How are you doing? I hope you’re all surviving February. It’s nearly March, which sounds so much for Spring like, even if it’s still freezing. Here in Ireland it’s been really stormy with high winds driving rain and it’s pretty cold and dreary. But that all comes with the time of year doesn’t it?
My new book ‘The Wedding Promise’ came out in Ireland a couple of weeks ago and I was so excited when it went to number one in the charts. As an author it’s the icing on the cake and the sweetest feeling to reach that coveted slot. I cannot thank my readers enough for supporting my work and giving me the most wonderful news that my story had gone to the top. It means more to me than I can convey. If you are one of the fabulous people who bought it, I love you lots, just like jelly tots.
As my book news made me smile like a goon, my health decided to take a swift dive – just to keep me on my toes, don’t you know…
I started my new chemotherapy tablets, which seemed to cause no side effects in the beginning. I was on my enormous pile of pain medication and all seemed fine.
That was the calm before the storm. The new chemo tablets were lulling me into a false sense of security and pretending to be cute and furry and friendly. But all the while they were brewing up little annoying problems.
Firstly they sapped my white blood cells. Then my haemoglobin dropped like a rock. Then my iron levels were so low they must’ve gone below to hell. Then my voice decided to sound like a teenage boy going from deep and husky to high and squeaky. After a couple of days my throat joined in and was excruciatingly painful. The most fun part was that nothing was visible when the doctors looked in my mouth. The infection was way down my throat where your Adam’s apple lives if you’re a man. I had no temperature and yet I was sweating one minute and freezing the next. Eventually I lost my voice completely and was in so much pain that even swallowing saliva felt like razor blades.
No infection showed in my blood and all swabs came back clear.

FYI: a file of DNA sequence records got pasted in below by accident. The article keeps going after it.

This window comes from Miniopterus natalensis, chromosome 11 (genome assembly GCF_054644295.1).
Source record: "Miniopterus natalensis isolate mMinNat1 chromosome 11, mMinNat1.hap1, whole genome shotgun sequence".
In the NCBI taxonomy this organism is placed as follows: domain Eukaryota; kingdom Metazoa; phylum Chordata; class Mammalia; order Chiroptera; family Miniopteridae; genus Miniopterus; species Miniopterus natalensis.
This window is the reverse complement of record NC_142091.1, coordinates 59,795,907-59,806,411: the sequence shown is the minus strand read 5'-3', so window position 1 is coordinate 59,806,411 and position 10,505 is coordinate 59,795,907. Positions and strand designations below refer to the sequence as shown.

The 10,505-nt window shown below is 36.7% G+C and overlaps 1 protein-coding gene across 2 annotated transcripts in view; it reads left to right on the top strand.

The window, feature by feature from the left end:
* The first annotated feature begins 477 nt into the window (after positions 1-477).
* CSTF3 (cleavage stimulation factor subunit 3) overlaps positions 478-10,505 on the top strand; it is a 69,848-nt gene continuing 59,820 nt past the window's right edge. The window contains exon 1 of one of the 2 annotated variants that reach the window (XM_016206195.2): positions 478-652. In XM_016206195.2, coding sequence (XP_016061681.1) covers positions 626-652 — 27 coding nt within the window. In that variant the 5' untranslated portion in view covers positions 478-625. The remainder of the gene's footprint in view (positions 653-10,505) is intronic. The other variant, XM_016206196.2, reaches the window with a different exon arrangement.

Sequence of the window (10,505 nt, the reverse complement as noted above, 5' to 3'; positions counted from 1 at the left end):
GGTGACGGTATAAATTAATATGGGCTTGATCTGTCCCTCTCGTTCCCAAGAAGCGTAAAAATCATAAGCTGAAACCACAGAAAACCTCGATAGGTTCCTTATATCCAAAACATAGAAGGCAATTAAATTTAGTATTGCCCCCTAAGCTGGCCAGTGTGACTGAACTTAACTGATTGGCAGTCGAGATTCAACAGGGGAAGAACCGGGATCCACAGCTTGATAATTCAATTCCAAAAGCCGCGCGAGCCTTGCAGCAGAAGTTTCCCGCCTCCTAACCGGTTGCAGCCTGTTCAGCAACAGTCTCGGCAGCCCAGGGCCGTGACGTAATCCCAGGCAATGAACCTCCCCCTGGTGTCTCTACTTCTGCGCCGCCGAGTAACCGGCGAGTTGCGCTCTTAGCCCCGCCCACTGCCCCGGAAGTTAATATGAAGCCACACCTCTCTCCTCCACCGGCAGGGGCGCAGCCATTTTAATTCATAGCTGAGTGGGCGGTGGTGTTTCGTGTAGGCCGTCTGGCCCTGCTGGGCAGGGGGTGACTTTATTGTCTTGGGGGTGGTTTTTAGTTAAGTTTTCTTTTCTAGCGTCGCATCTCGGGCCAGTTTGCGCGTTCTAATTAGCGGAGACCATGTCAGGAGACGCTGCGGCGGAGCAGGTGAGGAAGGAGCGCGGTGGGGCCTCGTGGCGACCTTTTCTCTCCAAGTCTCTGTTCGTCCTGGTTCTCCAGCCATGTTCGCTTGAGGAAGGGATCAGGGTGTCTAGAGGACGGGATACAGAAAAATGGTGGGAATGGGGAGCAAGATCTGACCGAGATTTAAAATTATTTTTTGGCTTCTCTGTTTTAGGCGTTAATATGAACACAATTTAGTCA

I did learn an interesting little fact during this – when a patient is neutrapinic (with very few or no white blood cells) if he/she has an infection they may not spike a temperature. The body is too sick to manage that, so the temperature can, in rare cases, remain normal.
I found that fascinating – yes I’m a cancer nerd.
I got magic mouthwash, which numbed the pain but had to come off my chemotherapy tablets. Grrrr…
I’d only taken them for two weeks so they haven’t had a chance to show me if they’re going to work or not.
I tried to rationalise that it was a “settling in” issue and that a week off would give my body a chance to recover. I went to Connemara with Mum and Herbie the dog. The teenagers couldn’t come as they were on half term and had full schedules of discos, parties, hanging out with friends and staying in bed until lunch time. Hubby was working so us girls and one furry Herbie scuttled away for a bit of bonding. I envisaged wrapping up in cosy coats with gloves hats and scarves and walking on Gurteen Bay alongside a rolling Atlantic Ocean. I imagined turf fires and having quiet time to read and write while Mum did her beloved clay work with soothing music in the background.
In reality things were a little different. We’re talking about me here, so of course nothing went to plan.
Firstly I realised soon after we arrived that I’d left my carefully chosen zip-lock bag of painkillers and anti-nausea meds in the hallway at home. I could even see it in my mind’s eye as I searched fruitlessly in my luggage. I was so worried about making sure I had food and water for the dog that I forgot my stuff.
I managed to cobble a few painkillers together from my handbag and various wash bags and figured I’d manage for the four days.
That didn’t go too well. The pain medication was carefully balanced during a recent holiday at the hospital. It was so effective that I actually thought I was a lot better than I am. Once it wore off I was in constant pain. I vomited for a day and night and only managed to eat dry crackers and sip iced water.
Poor Mum and Herbie had to walk alone while feeling helpless. I was dreadful company and Mum deserves a medal for enduring my green face and dashing to the bathroom. I was the holiday companion from hell. I’ll have to make it up to her soon.
I’m home now, back on the pain meds, back on the anti-nausea drugs and back on the chemotherapy! So I’m crossing my fingers and toes that I get a good run on these tablets so they can hammer the cancer. There are three tumours and I have had enough of them. They are no longer welcome (not that they were invited in the first place) so this means war.
In my mind, I am ready with my sword. Dressed in my coat of armour with winning on the agenda. I’m in the mood for killing a bit of cancer this week.
I’m sick of being sick. I don’t want to be useless company and unable to do anything. Enough is enough!
I sincerely hope that my next post is a lot more positive.
I want to be able to tell you that the tumours are shrinking and that I’m feeling better. Fingers and toes crossed!
I hope you’re all staying warm and cosy. If you haven’t read it yet, my new novel ‘The Wedding Promise’ is out in Ireland. As always, I don’t mind how many copies you buy. Buy one for you and one for your mum, sister, granny and friend!
The sun is actually trying to shine here. I’m taking that as a positive sign!
Onwards and upwards and lot of love to you all!